J&J wins whistleblower case on confidential info misuse.

Appeals Court Upholds Dismissal of Whistleblower Lawsuit Against Johnson & Johnson

By Brendan Pierson

A federal appeals court, in a decision unsealed Wednesday, upheld the dismissal of a whistleblower lawsuit against Johnson & Johnson as a sanction for the plaintiffs’ misuse of confidential records they obtained through related litigation.


The lawsuit, which accused J&J’s DePuy Orthopaedics unit of defrauding the federal government by marketing defective hip implants, was dismissed in December 2021.

J&J has denied wrongdoing.

U.S. Magistrate Judge Page Kelley in Boston found at the time that the plaintiffs, two British orthopedic surgeons who served as expert witnesses in mass tort litigation over the hip implants, violated court orders by using material from that litigation in their whistleblower lawsuit.

A unanimous three-judge panel of the 1st U.S. Circuit Court of Appeals ruled that Kelley’s decision was justified in light of evidence that the plaintiffs, Antoni Nargol and David Langton, wrongly used the confidential information and tried to cover their tracks. The information was shielded by a protective order in the mass tort litigation meant to prevent disclosure of J&J’s trade secrets.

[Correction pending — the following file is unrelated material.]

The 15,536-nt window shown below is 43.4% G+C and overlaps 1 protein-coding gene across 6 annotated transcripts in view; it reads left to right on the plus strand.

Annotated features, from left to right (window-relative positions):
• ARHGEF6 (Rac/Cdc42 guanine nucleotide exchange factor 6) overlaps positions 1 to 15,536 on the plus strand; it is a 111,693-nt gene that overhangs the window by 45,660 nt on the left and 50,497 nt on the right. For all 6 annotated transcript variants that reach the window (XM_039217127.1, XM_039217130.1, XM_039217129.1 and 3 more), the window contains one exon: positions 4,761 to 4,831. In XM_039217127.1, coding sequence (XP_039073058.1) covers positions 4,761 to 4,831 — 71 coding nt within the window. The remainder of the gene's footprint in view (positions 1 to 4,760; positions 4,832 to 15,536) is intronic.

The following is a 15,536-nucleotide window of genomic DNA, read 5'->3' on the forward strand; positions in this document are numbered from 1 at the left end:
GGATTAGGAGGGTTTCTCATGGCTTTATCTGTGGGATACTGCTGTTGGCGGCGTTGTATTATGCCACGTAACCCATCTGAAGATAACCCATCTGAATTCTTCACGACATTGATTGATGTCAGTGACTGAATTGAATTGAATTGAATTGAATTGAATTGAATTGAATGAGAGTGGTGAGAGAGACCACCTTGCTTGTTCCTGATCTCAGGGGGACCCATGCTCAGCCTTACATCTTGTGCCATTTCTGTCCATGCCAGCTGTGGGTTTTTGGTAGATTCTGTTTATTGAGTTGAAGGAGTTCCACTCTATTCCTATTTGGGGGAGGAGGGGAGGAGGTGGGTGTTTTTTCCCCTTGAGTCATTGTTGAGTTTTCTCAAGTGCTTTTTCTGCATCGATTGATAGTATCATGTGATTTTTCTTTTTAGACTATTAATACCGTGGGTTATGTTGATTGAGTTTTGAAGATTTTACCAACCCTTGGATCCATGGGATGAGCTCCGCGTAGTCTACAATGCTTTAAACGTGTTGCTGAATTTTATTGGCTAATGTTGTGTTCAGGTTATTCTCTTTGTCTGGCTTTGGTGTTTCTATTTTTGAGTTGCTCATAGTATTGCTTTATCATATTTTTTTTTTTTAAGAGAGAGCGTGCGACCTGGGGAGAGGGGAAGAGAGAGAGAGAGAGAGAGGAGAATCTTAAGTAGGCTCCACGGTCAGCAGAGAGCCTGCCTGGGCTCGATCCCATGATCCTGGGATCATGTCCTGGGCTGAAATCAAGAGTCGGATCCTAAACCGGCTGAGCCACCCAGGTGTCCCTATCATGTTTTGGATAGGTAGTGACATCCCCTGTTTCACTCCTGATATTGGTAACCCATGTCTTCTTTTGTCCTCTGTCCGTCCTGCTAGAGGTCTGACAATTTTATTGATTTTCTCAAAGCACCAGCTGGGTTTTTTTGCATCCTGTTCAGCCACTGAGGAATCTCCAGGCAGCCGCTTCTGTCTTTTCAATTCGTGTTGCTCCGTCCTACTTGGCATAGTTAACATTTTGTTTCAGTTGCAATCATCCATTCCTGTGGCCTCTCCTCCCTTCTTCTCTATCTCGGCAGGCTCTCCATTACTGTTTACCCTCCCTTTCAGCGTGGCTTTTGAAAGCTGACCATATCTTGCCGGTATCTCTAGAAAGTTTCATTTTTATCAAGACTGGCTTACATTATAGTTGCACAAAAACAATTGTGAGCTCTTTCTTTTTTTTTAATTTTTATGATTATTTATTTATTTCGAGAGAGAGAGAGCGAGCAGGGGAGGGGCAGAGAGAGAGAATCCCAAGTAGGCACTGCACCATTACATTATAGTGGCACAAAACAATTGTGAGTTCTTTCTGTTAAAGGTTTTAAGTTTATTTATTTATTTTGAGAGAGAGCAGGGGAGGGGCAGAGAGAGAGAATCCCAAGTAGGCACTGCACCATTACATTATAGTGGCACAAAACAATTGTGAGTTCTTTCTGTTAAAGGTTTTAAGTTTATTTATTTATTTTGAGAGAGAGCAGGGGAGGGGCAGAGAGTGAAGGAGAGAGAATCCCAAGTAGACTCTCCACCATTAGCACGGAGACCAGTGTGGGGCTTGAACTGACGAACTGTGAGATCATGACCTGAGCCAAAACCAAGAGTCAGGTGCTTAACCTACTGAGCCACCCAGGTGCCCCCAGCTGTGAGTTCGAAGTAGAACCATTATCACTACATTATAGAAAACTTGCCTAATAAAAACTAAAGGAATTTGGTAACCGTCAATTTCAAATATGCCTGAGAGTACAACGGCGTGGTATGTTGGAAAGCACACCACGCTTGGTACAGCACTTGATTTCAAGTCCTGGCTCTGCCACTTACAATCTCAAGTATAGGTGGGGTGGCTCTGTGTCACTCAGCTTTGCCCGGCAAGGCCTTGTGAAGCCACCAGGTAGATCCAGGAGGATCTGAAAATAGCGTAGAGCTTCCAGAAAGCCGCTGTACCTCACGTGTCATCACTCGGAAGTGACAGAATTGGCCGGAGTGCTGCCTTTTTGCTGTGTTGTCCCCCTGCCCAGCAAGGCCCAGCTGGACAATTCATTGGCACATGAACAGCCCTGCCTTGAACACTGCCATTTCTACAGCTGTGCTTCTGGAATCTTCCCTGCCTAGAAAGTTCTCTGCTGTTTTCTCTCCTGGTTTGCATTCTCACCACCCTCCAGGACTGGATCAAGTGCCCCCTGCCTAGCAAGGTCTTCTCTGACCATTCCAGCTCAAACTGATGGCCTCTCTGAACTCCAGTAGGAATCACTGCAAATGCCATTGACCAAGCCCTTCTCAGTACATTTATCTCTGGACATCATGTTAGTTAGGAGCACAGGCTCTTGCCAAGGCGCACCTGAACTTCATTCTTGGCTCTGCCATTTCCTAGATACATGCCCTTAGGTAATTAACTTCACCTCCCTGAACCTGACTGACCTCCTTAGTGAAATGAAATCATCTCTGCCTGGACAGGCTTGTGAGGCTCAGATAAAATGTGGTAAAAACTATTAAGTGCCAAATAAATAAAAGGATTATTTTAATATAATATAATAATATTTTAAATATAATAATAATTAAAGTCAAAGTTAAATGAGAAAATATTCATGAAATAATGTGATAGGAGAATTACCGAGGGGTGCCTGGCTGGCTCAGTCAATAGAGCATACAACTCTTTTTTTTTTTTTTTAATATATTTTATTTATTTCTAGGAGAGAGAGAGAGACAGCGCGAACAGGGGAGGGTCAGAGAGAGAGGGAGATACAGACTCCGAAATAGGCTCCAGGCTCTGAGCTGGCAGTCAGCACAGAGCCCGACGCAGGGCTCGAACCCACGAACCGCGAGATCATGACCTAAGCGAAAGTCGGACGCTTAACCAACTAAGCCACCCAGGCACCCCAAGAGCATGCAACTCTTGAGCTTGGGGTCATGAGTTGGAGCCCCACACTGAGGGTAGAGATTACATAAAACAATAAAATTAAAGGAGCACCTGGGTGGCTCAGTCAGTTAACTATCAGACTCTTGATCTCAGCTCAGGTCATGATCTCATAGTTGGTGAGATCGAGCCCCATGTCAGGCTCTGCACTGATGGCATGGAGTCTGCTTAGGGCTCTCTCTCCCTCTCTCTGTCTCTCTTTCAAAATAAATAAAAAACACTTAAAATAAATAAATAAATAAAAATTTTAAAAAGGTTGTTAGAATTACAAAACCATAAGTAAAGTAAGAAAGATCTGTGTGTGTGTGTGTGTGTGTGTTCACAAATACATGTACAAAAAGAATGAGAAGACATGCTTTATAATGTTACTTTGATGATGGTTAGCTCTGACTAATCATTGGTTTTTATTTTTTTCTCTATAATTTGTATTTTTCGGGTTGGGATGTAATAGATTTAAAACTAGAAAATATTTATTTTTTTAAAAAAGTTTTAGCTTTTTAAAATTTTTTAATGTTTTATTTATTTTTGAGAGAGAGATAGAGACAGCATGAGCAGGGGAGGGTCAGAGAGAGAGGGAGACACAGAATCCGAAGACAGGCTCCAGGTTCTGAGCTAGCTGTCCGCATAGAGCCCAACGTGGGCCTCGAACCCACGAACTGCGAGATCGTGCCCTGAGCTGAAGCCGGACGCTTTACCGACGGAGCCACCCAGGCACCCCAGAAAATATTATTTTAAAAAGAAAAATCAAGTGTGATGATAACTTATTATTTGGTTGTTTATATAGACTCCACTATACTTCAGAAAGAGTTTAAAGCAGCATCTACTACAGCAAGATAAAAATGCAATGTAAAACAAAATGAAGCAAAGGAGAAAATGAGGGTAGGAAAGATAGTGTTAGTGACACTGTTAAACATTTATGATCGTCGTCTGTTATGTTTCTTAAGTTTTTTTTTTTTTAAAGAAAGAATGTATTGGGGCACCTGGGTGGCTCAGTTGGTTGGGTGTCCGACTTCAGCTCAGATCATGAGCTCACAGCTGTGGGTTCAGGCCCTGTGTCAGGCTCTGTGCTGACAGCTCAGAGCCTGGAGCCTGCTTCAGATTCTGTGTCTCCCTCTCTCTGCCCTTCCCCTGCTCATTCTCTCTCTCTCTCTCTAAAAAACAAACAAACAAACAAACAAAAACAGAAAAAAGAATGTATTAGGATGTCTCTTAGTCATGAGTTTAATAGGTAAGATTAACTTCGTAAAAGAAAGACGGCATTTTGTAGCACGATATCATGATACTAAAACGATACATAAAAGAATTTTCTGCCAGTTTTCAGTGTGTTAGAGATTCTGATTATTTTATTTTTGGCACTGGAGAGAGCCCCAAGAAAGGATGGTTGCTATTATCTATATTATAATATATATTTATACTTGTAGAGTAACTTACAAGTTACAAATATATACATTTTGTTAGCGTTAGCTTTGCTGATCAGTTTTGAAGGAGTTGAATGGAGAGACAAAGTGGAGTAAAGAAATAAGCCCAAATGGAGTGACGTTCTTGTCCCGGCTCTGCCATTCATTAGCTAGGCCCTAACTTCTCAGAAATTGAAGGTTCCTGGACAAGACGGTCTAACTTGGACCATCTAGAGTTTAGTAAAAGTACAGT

“We accordingly find that the district court did not abuse its discretion in finding that (plaintiffs) had, once again, violated the protective orders and in imposing the weighty sanction of dismissal with prejudice,” Circuit Judge Lara Montecalvo wrote for the panel. Montecalvo was joined by Chief Judge David Barron and Circuit Judge Kermit Lipez.

Ross Brooks, a lawyer for the plaintiffs, said his clients were disappointed by the ruling and that “the record plainly shows that Drs. Nargol and Langton offered to prove their good faith compliance with the relevant court orders.”

J&J did not immediately have a comment.

J&J’s DePuy Orthopaedics Inc unit stopped selling its metal-on-metal Pinnacle hip implant devices in 2013 after the U.S. Food and Drug Administration strengthened its regulations on artificial hips.

The devices became the subject of more than 10,000 product liability lawsuits consolidated before a federal judge in Texas. After being hit with several adverse jury verdicts, J&J agreed to settle thousands of cases in 2019 for about $1 billion, though some are still pending.

Nargol and Langton were serving as expert witnesses for the plaintiffs in that litigation when they sued DePuy under the federal False Claims Act in 2012. They claimed the company marketed the defective hip implant devices to unsuspecting doctors, who were then reimbursed by government health insurance programs.

The case is United States ex rel Nargol et al v. DePuy Orthopaedics Inc et al, 1st U.S. Circuit Court of Appeals, No. 22-1047.

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